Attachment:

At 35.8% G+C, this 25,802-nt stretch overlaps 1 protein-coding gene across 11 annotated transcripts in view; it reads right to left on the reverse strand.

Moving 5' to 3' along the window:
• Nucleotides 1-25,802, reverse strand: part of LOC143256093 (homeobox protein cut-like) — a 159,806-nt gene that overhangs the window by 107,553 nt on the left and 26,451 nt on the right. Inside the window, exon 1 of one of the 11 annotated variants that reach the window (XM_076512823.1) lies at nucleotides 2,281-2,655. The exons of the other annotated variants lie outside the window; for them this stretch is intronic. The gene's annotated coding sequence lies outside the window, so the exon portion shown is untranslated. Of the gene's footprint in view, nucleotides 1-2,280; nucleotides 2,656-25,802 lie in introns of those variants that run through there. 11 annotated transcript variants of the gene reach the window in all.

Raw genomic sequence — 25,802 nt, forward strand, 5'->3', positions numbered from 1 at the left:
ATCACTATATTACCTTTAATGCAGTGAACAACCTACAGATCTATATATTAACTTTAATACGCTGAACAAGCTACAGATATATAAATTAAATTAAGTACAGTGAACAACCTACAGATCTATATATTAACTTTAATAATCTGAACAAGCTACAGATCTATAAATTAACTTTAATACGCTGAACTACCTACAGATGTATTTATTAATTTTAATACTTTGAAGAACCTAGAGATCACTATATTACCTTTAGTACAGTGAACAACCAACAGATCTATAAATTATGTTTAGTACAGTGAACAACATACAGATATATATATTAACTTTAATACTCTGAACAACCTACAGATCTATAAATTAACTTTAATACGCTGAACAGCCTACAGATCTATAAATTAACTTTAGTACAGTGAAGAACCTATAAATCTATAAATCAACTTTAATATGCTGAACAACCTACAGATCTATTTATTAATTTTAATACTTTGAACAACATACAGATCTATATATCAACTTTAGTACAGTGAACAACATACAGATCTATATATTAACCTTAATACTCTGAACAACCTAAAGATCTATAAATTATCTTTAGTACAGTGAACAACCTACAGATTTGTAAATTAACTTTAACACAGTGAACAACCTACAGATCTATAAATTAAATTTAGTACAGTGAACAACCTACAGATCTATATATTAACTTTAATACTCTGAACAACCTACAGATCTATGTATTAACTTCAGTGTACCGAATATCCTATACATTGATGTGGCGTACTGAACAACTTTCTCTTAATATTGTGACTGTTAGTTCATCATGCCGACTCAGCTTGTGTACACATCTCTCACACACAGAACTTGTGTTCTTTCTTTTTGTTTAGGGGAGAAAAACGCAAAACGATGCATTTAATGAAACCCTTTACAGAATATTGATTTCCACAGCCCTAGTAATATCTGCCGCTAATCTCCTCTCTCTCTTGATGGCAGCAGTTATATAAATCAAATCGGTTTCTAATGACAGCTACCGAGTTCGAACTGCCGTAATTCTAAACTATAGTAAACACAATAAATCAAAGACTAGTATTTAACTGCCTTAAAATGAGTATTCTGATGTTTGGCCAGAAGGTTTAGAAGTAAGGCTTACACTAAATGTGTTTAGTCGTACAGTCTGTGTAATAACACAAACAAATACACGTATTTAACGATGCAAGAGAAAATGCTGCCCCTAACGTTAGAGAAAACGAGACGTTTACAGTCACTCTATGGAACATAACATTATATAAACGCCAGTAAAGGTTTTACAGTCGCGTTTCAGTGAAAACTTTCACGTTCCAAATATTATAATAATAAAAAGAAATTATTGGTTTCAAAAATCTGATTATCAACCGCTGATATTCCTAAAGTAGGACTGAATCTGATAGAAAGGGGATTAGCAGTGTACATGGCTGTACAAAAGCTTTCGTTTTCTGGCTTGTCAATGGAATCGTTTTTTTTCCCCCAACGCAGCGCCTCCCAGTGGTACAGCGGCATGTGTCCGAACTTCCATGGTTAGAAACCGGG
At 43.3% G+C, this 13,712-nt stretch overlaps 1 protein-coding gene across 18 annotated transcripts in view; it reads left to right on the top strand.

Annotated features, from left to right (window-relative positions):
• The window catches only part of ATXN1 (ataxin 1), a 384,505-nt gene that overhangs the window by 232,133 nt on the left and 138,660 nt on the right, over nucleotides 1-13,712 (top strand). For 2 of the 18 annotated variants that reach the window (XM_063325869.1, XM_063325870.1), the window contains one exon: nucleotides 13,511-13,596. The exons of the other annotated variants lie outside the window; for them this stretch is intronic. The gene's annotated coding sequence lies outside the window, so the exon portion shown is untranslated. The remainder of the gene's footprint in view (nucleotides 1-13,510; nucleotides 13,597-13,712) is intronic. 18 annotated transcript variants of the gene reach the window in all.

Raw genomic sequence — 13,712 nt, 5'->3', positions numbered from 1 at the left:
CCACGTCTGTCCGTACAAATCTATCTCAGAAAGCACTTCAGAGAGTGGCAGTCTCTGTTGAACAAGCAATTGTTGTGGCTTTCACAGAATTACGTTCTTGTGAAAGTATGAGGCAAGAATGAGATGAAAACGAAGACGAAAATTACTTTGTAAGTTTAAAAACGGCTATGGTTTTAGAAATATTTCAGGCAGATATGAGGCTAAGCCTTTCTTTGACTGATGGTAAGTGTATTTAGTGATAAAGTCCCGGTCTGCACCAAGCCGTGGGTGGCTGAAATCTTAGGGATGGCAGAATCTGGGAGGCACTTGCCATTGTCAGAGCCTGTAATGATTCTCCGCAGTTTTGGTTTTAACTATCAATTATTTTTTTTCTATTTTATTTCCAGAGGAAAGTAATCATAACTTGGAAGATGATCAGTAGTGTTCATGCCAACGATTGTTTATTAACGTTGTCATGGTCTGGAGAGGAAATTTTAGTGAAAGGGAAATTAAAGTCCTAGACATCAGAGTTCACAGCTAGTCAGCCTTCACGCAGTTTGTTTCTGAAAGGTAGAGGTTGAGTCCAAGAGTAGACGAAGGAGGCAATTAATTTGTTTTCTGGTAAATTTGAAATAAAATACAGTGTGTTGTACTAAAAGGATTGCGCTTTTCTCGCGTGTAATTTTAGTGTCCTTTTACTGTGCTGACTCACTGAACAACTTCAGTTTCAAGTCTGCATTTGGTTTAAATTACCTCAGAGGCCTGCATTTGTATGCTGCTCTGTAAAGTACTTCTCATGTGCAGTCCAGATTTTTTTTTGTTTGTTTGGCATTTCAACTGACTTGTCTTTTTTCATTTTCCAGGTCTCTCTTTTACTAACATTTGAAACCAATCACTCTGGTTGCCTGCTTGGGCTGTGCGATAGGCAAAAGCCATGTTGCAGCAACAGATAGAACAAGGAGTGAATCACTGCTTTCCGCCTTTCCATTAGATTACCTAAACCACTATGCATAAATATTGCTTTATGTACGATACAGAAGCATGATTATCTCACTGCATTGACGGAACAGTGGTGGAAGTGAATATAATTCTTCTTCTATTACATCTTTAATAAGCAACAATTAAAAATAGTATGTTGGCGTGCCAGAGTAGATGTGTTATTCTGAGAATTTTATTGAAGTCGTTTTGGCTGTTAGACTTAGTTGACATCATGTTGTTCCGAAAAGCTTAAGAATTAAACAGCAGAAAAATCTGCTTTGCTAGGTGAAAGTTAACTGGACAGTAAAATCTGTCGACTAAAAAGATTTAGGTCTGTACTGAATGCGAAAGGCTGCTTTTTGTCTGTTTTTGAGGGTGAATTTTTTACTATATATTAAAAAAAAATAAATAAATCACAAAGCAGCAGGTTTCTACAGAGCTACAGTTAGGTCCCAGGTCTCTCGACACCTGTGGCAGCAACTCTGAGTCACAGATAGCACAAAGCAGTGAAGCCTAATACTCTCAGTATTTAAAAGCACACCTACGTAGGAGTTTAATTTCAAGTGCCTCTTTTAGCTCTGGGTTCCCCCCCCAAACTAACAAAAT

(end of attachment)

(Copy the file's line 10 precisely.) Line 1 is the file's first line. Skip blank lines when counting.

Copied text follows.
CCACGTCTGTCCGTACAAATCTATCTCAGAAAGCACTTCAGAGAGTGGCAGTCTCTGTTGAACAAGCAATTGTTGTGGCTTTCACAGAATTACGTTCTTGTGAAAGTATGAGGCAAGAATGAGATGAAAACGAAGACGAAAATTACTTTGTAAGTTTAAAAACGGCTATGGTTTTAGAAATATTTCAGGCAGATATGAGGCTAAGCCTTTCTTTGACTGATGGTAAGTGTATTTAGTGATAAAGTCCCGGTCTGCACCAAGCCGTGGGTGGCTGAAATCTTAGGGATGGCAGAATCTGGGAGGCACTTGCCATTGTCAGAGCCTGTAATGATTCTCCGCAGTTTTGGTTTTAACTATCAATTATTTTTTTTCTATTTTATTTCCAGAGGAAAGTAATCATAACTTGGAAGATGATCAGTAGTGTTCATGCCAACGATTGTTTATTAACGTTGTCATGGTCTGGAGAGGAAATTTTAGTGAAAGGGAAATTAAAGTCCTAGACATCAGAGTTCACAGCTAGTCAGCCTTCACGCAGTTTGTTTCTGAAAGGTAGAGGTTGAGTCCAAGAGTAGACGAAGGAGGCAATTAATTTGTTTTCTGGTAAATTTGAAATAAAATACAGTGTGTTGTACTAAAAGGATTGCGCTTTTCTCGCGTGTAATTTTAGTGTCCTTTTACTGTGCTGACTCACTGAACAACTTCAGTTTCAAGTCTGCATTTGGTTTAAATTACCTCAGAGGCCTGCATTTGTATGCTGCTCTGTAAAGTACTTCTCATGTGCAGTCCAGATTTTTTTTTGTTTGTTTGGCATTTCAACTGACTTGTCTTTTTTCATTTTCCAGGTCTCTCTTTTACTAACATTTGAAACCAATCACTCTGGTTGCCTGCTTGGGCTGTGCGATAGGCAAAAGCCATGTTGCAGCAACAGATAGAACAAGGAGTGAATCACTGCTTTCCGCCTTTCCATTAGATTACCTAAACCACTATGCATAAATATTGCTTTATGTACGATACAGAAGCATGATTATCTCACTGCATTGACGGAACAGTGGTGGAAGTGAATATAATTCTTCTTCTATTACATCTTTAATAAGCAACAATTAAAAATAGTATGTTGGCGTGCCAGAGTAGATGTGTTATTCTGAGAATTTTATTGAAGTCGTTTTGGCTGTTAGACTTAGTTGACATCATGTTGTTCCGAAAAGCTTAAGAATTAAACAGCAGAAAAATCTGCTTTGCTAGGTGAAAGTTAACTGGACAGTAAAATCTGTCGACTAAAAAGATTTAGGTCTGTACTGAATGCGAAAGGCTGCTTTTTGTCTGTTTTTGAGGGTGAATTTTTTACTATATATTAAAAAAAAATAAATAAATCACAAAGCAGCAGGTTTCTACAGAGCTACAGTTAGGTCCCAGGTCTCTCGACACCTGTGGCAGCAACTCTGAGTCACAGATAGCACAAAGCAGTGAAGCCTAATACTCTCAGTATTTAAAAGCACACCTACGTAGGAGTTTAATTTCAAGTGCCTCTTTTAGCTCTGGGTTCCCCCCCCAAACTAACAAAAT